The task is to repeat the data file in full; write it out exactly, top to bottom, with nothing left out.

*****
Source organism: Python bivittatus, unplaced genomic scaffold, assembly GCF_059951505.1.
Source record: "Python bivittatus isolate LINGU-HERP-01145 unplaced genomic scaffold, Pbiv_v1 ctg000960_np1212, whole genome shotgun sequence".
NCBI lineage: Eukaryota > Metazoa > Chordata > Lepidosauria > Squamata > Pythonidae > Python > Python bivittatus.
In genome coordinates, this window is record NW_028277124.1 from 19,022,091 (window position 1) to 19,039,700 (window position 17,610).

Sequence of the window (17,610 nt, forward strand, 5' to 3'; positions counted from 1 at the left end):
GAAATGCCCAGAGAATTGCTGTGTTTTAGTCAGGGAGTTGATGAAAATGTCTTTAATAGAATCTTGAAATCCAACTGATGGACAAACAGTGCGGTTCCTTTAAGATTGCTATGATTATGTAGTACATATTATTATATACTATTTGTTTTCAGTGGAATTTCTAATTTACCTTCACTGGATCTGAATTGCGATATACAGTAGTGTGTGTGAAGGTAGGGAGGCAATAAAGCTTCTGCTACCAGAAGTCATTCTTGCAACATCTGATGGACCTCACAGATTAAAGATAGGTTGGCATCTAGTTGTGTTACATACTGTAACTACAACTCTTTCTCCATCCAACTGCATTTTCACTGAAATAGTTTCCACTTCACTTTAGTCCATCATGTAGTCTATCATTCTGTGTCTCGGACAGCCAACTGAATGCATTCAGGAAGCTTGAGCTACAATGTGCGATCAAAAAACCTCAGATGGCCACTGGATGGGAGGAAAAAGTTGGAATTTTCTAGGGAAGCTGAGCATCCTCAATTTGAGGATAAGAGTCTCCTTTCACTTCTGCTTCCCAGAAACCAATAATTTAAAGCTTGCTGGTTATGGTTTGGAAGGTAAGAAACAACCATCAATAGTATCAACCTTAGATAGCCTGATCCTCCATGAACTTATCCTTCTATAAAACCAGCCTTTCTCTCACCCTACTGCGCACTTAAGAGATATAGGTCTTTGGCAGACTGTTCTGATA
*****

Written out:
Source organism: Python bivittatus, unplaced genomic scaffold, assembly GCF_059951505.1.
Source record: "Python bivittatus isolate LINGU-HERP-01145 unplaced genomic scaffold, Pbiv_v1 ctg000960_np1212, whole genome shotgun sequence".
NCBI lineage: Eukaryota > Metazoa > Chordata > Lepidosauria > Squamata > Pythonidae > Python > Python bivittatus.
In genome coordinates, this window is record NW_028277124.1 from 19,022,091 (window position 1) to 19,039,700 (window position 17,610).

Sequence of the window (17,610 nt, forward strand, 5' to 3'; positions counted from 1 at the left end):
GAAATGCCCAGAGAATTGCTGTGTTTTAGTCAGGGAGTTGATGAAAATGTCTTTAATAGAATCTTGAAATCCAACTGATGGACAAACAGTGCGGTTCCTTTAAGATTGCTATGATTATGTAGTACATATTATTATATACTATTTGTTTTCAGTGGAATTTCTAATTTACCTTCACTGGATCTGAATTGCGATATACAGTAGTGTGTGTGAAGGTAGGGAGGCAATAAAGCTTCTGCTACCAGAAGTCATTCTTGCAACATCTGATGGACCTCACAGATTAAAGATAGGTTGGCATCTAGTTGTGTTACATACTGTAACTACAACTCTTTCTCCATCCAACTGCATTTTCACTGAAATAGTTTCCACTTCACTTTAGTCCATCATGTAGTCTATCATTCTGTGTCTCGGACAGCCAACTGAATGCATTCAGGAAGCTTGAGCTACAATGTGCGATCAAAAAACCTCAGATGGCCACTGGATGGGAGGAAAAAGTTGGAATTTTCTAGGGAAGCTGAGCATCCTCAATTTGAGGATAAGAGTCTCCTTTCACTTCTGCTTCCCAGAAACCAATAATTTAAAGCTTGCTGGTTATGGTTTGGAAGGTAAGAAACAACCATCAATAGTATCAACCTTAGATAGCCTGATCCTCCATGAACTTATCCTTCTATAAAACCAGCCTTTCTCTCACCCTACTGCGCACTTAAGAGATATAGGTCTTTGGCAGACTGTTCTGATA